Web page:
Snow is fun and for most South Africans, an exciting novelty. Our delight may be short-lived however if we don’t take the necessary measures to ensure the well-being and safety of ourselves and our loved ones when visiting snowy regions. Here are a few ways you can make that trip to the snow as hassle-free as possible.
Ensure Your Vehicle is Roadworthy: Very few of us can say we do a full vehicle check before every trip. However, if you are planning on taking your family to see the snow, this is one occasion when checking your vehicle is essential. Make sure that your tires are roadworthy have sufficient tread. Also, ensure you have a full tank of petrol as well as water and oil. Check your brakes, clutch, battery and windshield wipers – see that they are all relatively new or well serviced and in working order. Keep a set of jumper cables with you for emergencies. It may also be a good idea to keep a small shovel and a bag of cat litter or sand for traction in the boot of your car should you become stuck.
Check weather conditions before you leave: Yes, you would like to see the snow but you don’t want to be travelling during a storm or even a small blizzard. Check the weather reports before you leave and make sure the roads are clear and passable on your route. Let someone know where you are planning to travel and the route you are taking, they can raise the alarm should need be.
Drive safely: Keep a watch out for “black ice.” If a road looks slick, the chances are, that it is. One of the reasons for this is, “black ice,” a nearly transparent ice that often looks like a harmless puddle or is overlooked entirely. When you need to stop in an emergency avoid sudden braking if at all possible. Squeeze braking (also known as threshold braking) along with declutching (manual shift) or shifting to neutral (automatic transmission) is the best means of bringing your car to a stop. Regardless of the vehicle you are driving or your personal driving ability, icy, snowy conditions are extremely hazardous and you should drive with caution at all times. Do not engage cruise-control in icy areas. Maintain a safe following distance at all times – this is important because if you have to brake and your cars response is slowed because of ice, you have time to recover and gain control before an accident occurs. Take Blankets: It’s a good idea to keep a couple of warm blankets in the car. South African motor vehicles are not always well insulated or fitted to deal with extreme cold. Should your car become stuck or stranded in a snowy or cold region, it’s important to keep warm while waiting for assistance.. Dress appropriately: The secret here is layered clothing with an outer layer that is also water and wind resistant. Keep in mind, snow is wet and the chill-factor of the winds that accompanies snowfall can be really biting. Certain camping stores and outfitters can assist you in purchasing lightweight and weatherproof clothing that will keep you warm and dry if you’re planning to play in the snow. Remember on your checklist to include gloves, hats and scarves as well as warm, sensible shoes and socks. Keep prescribed medications with you: Ensure that you always carry your prescribed medications in case of emergencies and if you are travelling quite some distance from home. Asthmatics, diabetics, cardiac patients – are just some of the chronic sufferers that may be at risk if they are unable to access their medication when needed. Have an emergency/disaster kit in the car: As well as an emergency kit with any medical supplies you might need, be sure and remember to pack water, snack bars and food rations. Keep a fully charged phone with you: Most of us today own a cell phone. However make sure that you have at least one phone with you that is fully charged, or keep a car charger handy. It’s important to have some way to communicate or call for help should you or your car become stuck or stranded. Snow days are meant to be a grand adventure and they can be, just remember to behave responsibly, stay safe – oh and above all, have a great time!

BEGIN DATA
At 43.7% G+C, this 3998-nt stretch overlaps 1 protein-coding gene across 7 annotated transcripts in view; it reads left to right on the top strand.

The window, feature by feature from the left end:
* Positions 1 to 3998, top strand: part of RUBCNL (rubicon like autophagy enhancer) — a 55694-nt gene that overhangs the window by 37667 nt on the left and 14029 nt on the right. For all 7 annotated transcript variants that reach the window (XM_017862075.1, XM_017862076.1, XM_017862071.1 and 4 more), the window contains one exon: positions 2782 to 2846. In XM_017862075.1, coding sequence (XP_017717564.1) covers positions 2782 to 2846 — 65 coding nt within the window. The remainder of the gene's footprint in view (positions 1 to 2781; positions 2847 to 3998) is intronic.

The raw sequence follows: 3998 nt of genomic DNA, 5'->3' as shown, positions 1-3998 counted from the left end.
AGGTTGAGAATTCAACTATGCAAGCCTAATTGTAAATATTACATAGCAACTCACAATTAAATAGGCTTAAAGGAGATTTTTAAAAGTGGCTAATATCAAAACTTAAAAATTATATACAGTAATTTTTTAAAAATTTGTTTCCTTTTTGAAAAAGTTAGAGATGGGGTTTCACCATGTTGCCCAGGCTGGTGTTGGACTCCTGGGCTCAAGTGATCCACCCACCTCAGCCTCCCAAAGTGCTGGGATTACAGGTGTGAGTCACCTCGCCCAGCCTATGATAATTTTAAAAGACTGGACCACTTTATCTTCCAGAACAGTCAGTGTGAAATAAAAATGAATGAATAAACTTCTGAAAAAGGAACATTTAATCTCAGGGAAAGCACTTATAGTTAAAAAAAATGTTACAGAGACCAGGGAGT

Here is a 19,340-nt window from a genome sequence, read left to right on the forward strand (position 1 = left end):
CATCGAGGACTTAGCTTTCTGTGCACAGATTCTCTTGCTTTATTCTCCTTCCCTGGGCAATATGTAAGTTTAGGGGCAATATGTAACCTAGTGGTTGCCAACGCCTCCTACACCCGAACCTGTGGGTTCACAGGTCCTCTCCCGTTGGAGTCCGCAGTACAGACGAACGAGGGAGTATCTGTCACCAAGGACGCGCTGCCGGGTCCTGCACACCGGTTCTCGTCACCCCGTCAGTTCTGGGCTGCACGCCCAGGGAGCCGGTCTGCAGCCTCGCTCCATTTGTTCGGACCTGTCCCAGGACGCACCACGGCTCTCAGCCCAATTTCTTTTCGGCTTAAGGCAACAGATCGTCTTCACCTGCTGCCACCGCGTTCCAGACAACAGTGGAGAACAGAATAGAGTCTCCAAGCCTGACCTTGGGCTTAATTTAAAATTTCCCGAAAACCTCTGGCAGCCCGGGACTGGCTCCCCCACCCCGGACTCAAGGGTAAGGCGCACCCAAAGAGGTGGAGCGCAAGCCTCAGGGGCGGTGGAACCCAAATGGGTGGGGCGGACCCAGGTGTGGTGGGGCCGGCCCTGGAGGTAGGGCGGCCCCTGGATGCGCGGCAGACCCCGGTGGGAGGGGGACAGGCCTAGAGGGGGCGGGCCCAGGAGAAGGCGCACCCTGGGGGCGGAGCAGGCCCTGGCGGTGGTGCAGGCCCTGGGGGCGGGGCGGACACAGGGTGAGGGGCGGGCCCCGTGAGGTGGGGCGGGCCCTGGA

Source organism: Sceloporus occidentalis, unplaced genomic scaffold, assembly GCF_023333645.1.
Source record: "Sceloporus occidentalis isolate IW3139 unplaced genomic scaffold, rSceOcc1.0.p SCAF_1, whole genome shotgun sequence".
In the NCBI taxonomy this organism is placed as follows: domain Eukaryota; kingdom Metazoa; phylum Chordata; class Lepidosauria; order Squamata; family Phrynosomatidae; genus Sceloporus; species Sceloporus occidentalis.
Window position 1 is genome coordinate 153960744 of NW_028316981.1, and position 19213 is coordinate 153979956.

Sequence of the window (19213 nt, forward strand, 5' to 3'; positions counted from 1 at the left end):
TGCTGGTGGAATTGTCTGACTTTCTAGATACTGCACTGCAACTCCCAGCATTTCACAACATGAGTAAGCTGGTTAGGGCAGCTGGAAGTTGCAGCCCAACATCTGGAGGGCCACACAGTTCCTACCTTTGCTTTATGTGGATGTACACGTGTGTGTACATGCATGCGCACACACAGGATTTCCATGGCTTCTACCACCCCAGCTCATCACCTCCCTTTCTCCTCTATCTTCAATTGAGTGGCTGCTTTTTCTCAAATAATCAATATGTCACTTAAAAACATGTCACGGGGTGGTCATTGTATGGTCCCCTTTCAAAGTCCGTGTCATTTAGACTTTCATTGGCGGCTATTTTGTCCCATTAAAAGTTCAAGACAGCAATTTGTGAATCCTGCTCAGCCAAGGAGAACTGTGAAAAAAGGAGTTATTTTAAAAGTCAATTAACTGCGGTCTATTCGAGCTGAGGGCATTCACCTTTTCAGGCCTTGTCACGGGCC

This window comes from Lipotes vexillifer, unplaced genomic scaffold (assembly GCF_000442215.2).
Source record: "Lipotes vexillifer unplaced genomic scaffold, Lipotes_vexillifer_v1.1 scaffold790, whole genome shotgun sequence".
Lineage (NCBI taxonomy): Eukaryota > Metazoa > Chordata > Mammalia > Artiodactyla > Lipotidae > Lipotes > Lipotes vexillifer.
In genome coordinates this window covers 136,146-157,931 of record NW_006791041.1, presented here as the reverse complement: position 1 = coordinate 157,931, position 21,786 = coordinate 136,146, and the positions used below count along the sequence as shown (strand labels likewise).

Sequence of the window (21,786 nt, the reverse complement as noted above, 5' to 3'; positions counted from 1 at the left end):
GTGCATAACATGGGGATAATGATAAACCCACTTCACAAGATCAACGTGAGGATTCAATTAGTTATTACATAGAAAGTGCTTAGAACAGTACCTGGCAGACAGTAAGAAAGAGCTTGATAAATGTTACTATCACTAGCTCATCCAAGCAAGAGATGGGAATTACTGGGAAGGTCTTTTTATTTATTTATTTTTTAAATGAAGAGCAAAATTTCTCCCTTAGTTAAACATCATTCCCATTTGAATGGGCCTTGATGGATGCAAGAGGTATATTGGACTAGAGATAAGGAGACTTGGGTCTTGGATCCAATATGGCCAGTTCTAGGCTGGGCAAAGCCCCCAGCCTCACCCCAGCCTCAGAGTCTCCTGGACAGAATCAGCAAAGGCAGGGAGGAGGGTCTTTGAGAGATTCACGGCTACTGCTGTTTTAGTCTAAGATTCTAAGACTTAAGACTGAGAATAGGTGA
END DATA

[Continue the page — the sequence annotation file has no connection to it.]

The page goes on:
This safety article was brought to you by SnowReport.co.za